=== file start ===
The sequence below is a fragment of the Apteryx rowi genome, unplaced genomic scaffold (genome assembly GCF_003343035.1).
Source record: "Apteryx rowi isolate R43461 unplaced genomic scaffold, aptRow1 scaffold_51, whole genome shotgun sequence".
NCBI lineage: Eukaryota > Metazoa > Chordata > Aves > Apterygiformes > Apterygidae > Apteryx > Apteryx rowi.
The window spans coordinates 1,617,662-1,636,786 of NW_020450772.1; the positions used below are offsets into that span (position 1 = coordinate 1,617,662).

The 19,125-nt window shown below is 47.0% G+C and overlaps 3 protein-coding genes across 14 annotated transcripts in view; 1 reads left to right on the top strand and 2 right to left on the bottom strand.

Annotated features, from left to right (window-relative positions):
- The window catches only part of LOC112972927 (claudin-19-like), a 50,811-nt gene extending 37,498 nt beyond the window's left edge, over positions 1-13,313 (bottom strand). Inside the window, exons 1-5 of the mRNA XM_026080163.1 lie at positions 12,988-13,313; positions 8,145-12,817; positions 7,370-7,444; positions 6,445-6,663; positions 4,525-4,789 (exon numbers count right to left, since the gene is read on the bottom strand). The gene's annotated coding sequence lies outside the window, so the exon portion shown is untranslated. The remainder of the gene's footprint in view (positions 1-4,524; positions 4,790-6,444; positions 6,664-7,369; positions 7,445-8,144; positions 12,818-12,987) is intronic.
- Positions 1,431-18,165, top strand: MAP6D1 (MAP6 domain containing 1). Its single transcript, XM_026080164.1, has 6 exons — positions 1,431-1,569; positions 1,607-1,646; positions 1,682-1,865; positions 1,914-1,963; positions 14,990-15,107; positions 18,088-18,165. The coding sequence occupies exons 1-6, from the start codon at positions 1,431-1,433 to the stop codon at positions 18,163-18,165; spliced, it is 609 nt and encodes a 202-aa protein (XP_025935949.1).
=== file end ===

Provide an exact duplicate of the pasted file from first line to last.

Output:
The sequence below is a fragment of the Apteryx rowi genome, unplaced genomic scaffold (genome assembly GCF_003343035.1).
Source record: "Apteryx rowi isolate R43461 unplaced genomic scaffold, aptRow1 scaffold_51, whole genome shotgun sequence".
NCBI lineage: Eukaryota > Metazoa > Chordata > Aves > Apterygiformes > Apterygidae > Apteryx > Apteryx rowi.
The window spans coordinates 1,617,662-1,636,786 of NW_020450772.1; the positions used below are offsets into that span (position 1 = coordinate 1,617,662).

The 19,125-nt window shown below is 47.0% G+C and overlaps 3 protein-coding genes across 14 annotated transcripts in view; 1 reads left to right on the top strand and 2 right to left on the bottom strand.

Annotated features, from left to right (window-relative positions):
- The window catches only part of LOC112972927 (claudin-19-like), a 50,811-nt gene extending 37,498 nt beyond the window's left edge, over positions 1-13,313 (bottom strand). Inside the window, exons 1-5 of the mRNA XM_026080163.1 lie at positions 12,988-13,313; positions 8,145-12,817; positions 7,370-7,444; positions 6,445-6,663; positions 4,525-4,789 (exon numbers count right to left, since the gene is read on the bottom strand). The gene's annotated coding sequence lies outside the window, so the exon portion shown is untranslated. The remainder of the gene's footprint in view (positions 1-4,524; positions 4,790-6,444; positions 6,664-7,369; positions 7,445-8,144; positions 12,818-12,987) is intronic.
- Positions 1,431-18,165, top strand: MAP6D1 (MAP6 domain containing 1). Its single transcript, XM_026080164.1, has 6 exons — positions 1,431-1,569; positions 1,607-1,646; positions 1,682-1,865; positions 1,914-1,963; positions 14,990-15,107; positions 18,088-18,165. The coding sequence occupies exons 1-6, from the start codon at positions 1,431-1,433 to the stop codon at positions 18,163-18,165; spliced, it is 609 nt and encodes a 202-aa protein (XP_025935949.1).